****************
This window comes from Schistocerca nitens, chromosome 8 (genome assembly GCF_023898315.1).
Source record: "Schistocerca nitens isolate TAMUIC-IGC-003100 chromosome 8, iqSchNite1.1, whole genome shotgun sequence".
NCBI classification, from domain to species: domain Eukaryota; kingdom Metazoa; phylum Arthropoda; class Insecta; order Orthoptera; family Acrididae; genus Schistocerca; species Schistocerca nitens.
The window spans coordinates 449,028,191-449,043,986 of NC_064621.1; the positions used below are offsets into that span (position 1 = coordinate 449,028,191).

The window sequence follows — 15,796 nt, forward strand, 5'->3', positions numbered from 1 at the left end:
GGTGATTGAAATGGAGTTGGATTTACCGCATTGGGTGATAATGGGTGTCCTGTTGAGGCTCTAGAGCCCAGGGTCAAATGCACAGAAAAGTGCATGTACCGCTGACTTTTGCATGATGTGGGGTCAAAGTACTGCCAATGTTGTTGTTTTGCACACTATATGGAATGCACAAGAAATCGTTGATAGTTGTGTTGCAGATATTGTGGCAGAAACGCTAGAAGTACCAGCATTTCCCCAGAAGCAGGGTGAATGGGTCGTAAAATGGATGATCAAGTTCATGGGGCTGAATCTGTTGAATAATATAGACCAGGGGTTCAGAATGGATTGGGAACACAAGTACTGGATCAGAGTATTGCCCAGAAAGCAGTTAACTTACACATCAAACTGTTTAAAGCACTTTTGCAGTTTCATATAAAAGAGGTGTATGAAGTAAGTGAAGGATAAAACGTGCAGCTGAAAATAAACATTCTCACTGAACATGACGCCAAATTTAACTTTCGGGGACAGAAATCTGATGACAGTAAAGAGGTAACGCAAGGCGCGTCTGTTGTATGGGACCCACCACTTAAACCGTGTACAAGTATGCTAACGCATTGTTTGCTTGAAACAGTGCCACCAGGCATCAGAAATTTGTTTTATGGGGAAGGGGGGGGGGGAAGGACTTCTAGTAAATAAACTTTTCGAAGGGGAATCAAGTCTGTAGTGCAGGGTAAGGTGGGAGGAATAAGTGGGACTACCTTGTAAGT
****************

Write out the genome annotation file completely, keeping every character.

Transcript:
This window comes from Schistocerca nitens, chromosome 8 (genome assembly GCF_023898315.1).
Source record: "Schistocerca nitens isolate TAMUIC-IGC-003100 chromosome 8, iqSchNite1.1, whole genome shotgun sequence".
NCBI classification, from domain to species: domain Eukaryota; kingdom Metazoa; phylum Arthropoda; class Insecta; order Orthoptera; family Acrididae; genus Schistocerca; species Schistocerca nitens.
The window spans coordinates 449,028,191-449,043,986 of NC_064621.1; the positions used below are offsets into that span (position 1 = coordinate 449,028,191).

The window sequence follows — 15,796 nt, forward strand, 5'->3', positions numbered from 1 at the left end:
GGTGATTGAAATGGAGTTGGATTTACCGCATTGGGTGATAATGGGTGTCCTGTTGAGGCTCTAGAGCCCAGGGTCAAATGCACAGAAAAGTGCATGTACCGCTGACTTTTGCATGATGTGGGGTCAAAGTACTGCCAATGTTGTTGTTTTGCACACTATATGGAATGCACAAGAAATCGTTGATAGTTGTGTTGCAGATATTGTGGCAGAAACGCTAGAAGTACCAGCATTTCCCCAGAAGCAGGGTGAATGGGTCGTAAAATGGATGATCAAGTTCATGGGGCTGAATCTGTTGAATAATATAGACCAGGGGTTCAGAATGGATTGGGAACACAAGTACTGGATCAGAGTATTGCCCAGAAAGCAGTTAACTTACACATCAAACTGTTTAAAGCACTTTTGCAGTTTCATATAAAAGAGGTGTATGAAGTAAGTGAAGGATAAAACGTGCAGCTGAAAATAAACATTCTCACTGAACATGACGCCAAATTTAACTTTCGGGGACAGAAATCTGATGACAGTAAAGAGGTAACGCAAGGCGCGTCTGTTGTATGGGACCCACCACTTAAACCGTGTACAAGTATGCTAACGCATTGTTTGCTTGAAACAGTGCCACCAGGCATCAGAAATTTGTTTTATGGGGAAGGGGGGGGGGGAAGGACTTCTAGTAAATAAACTTTTCGAAGGGGAATCAAGTCTGTAGTGCAGGGTAAGGTGGGAGGAATAAGTGGGACTACCTTGTAAGT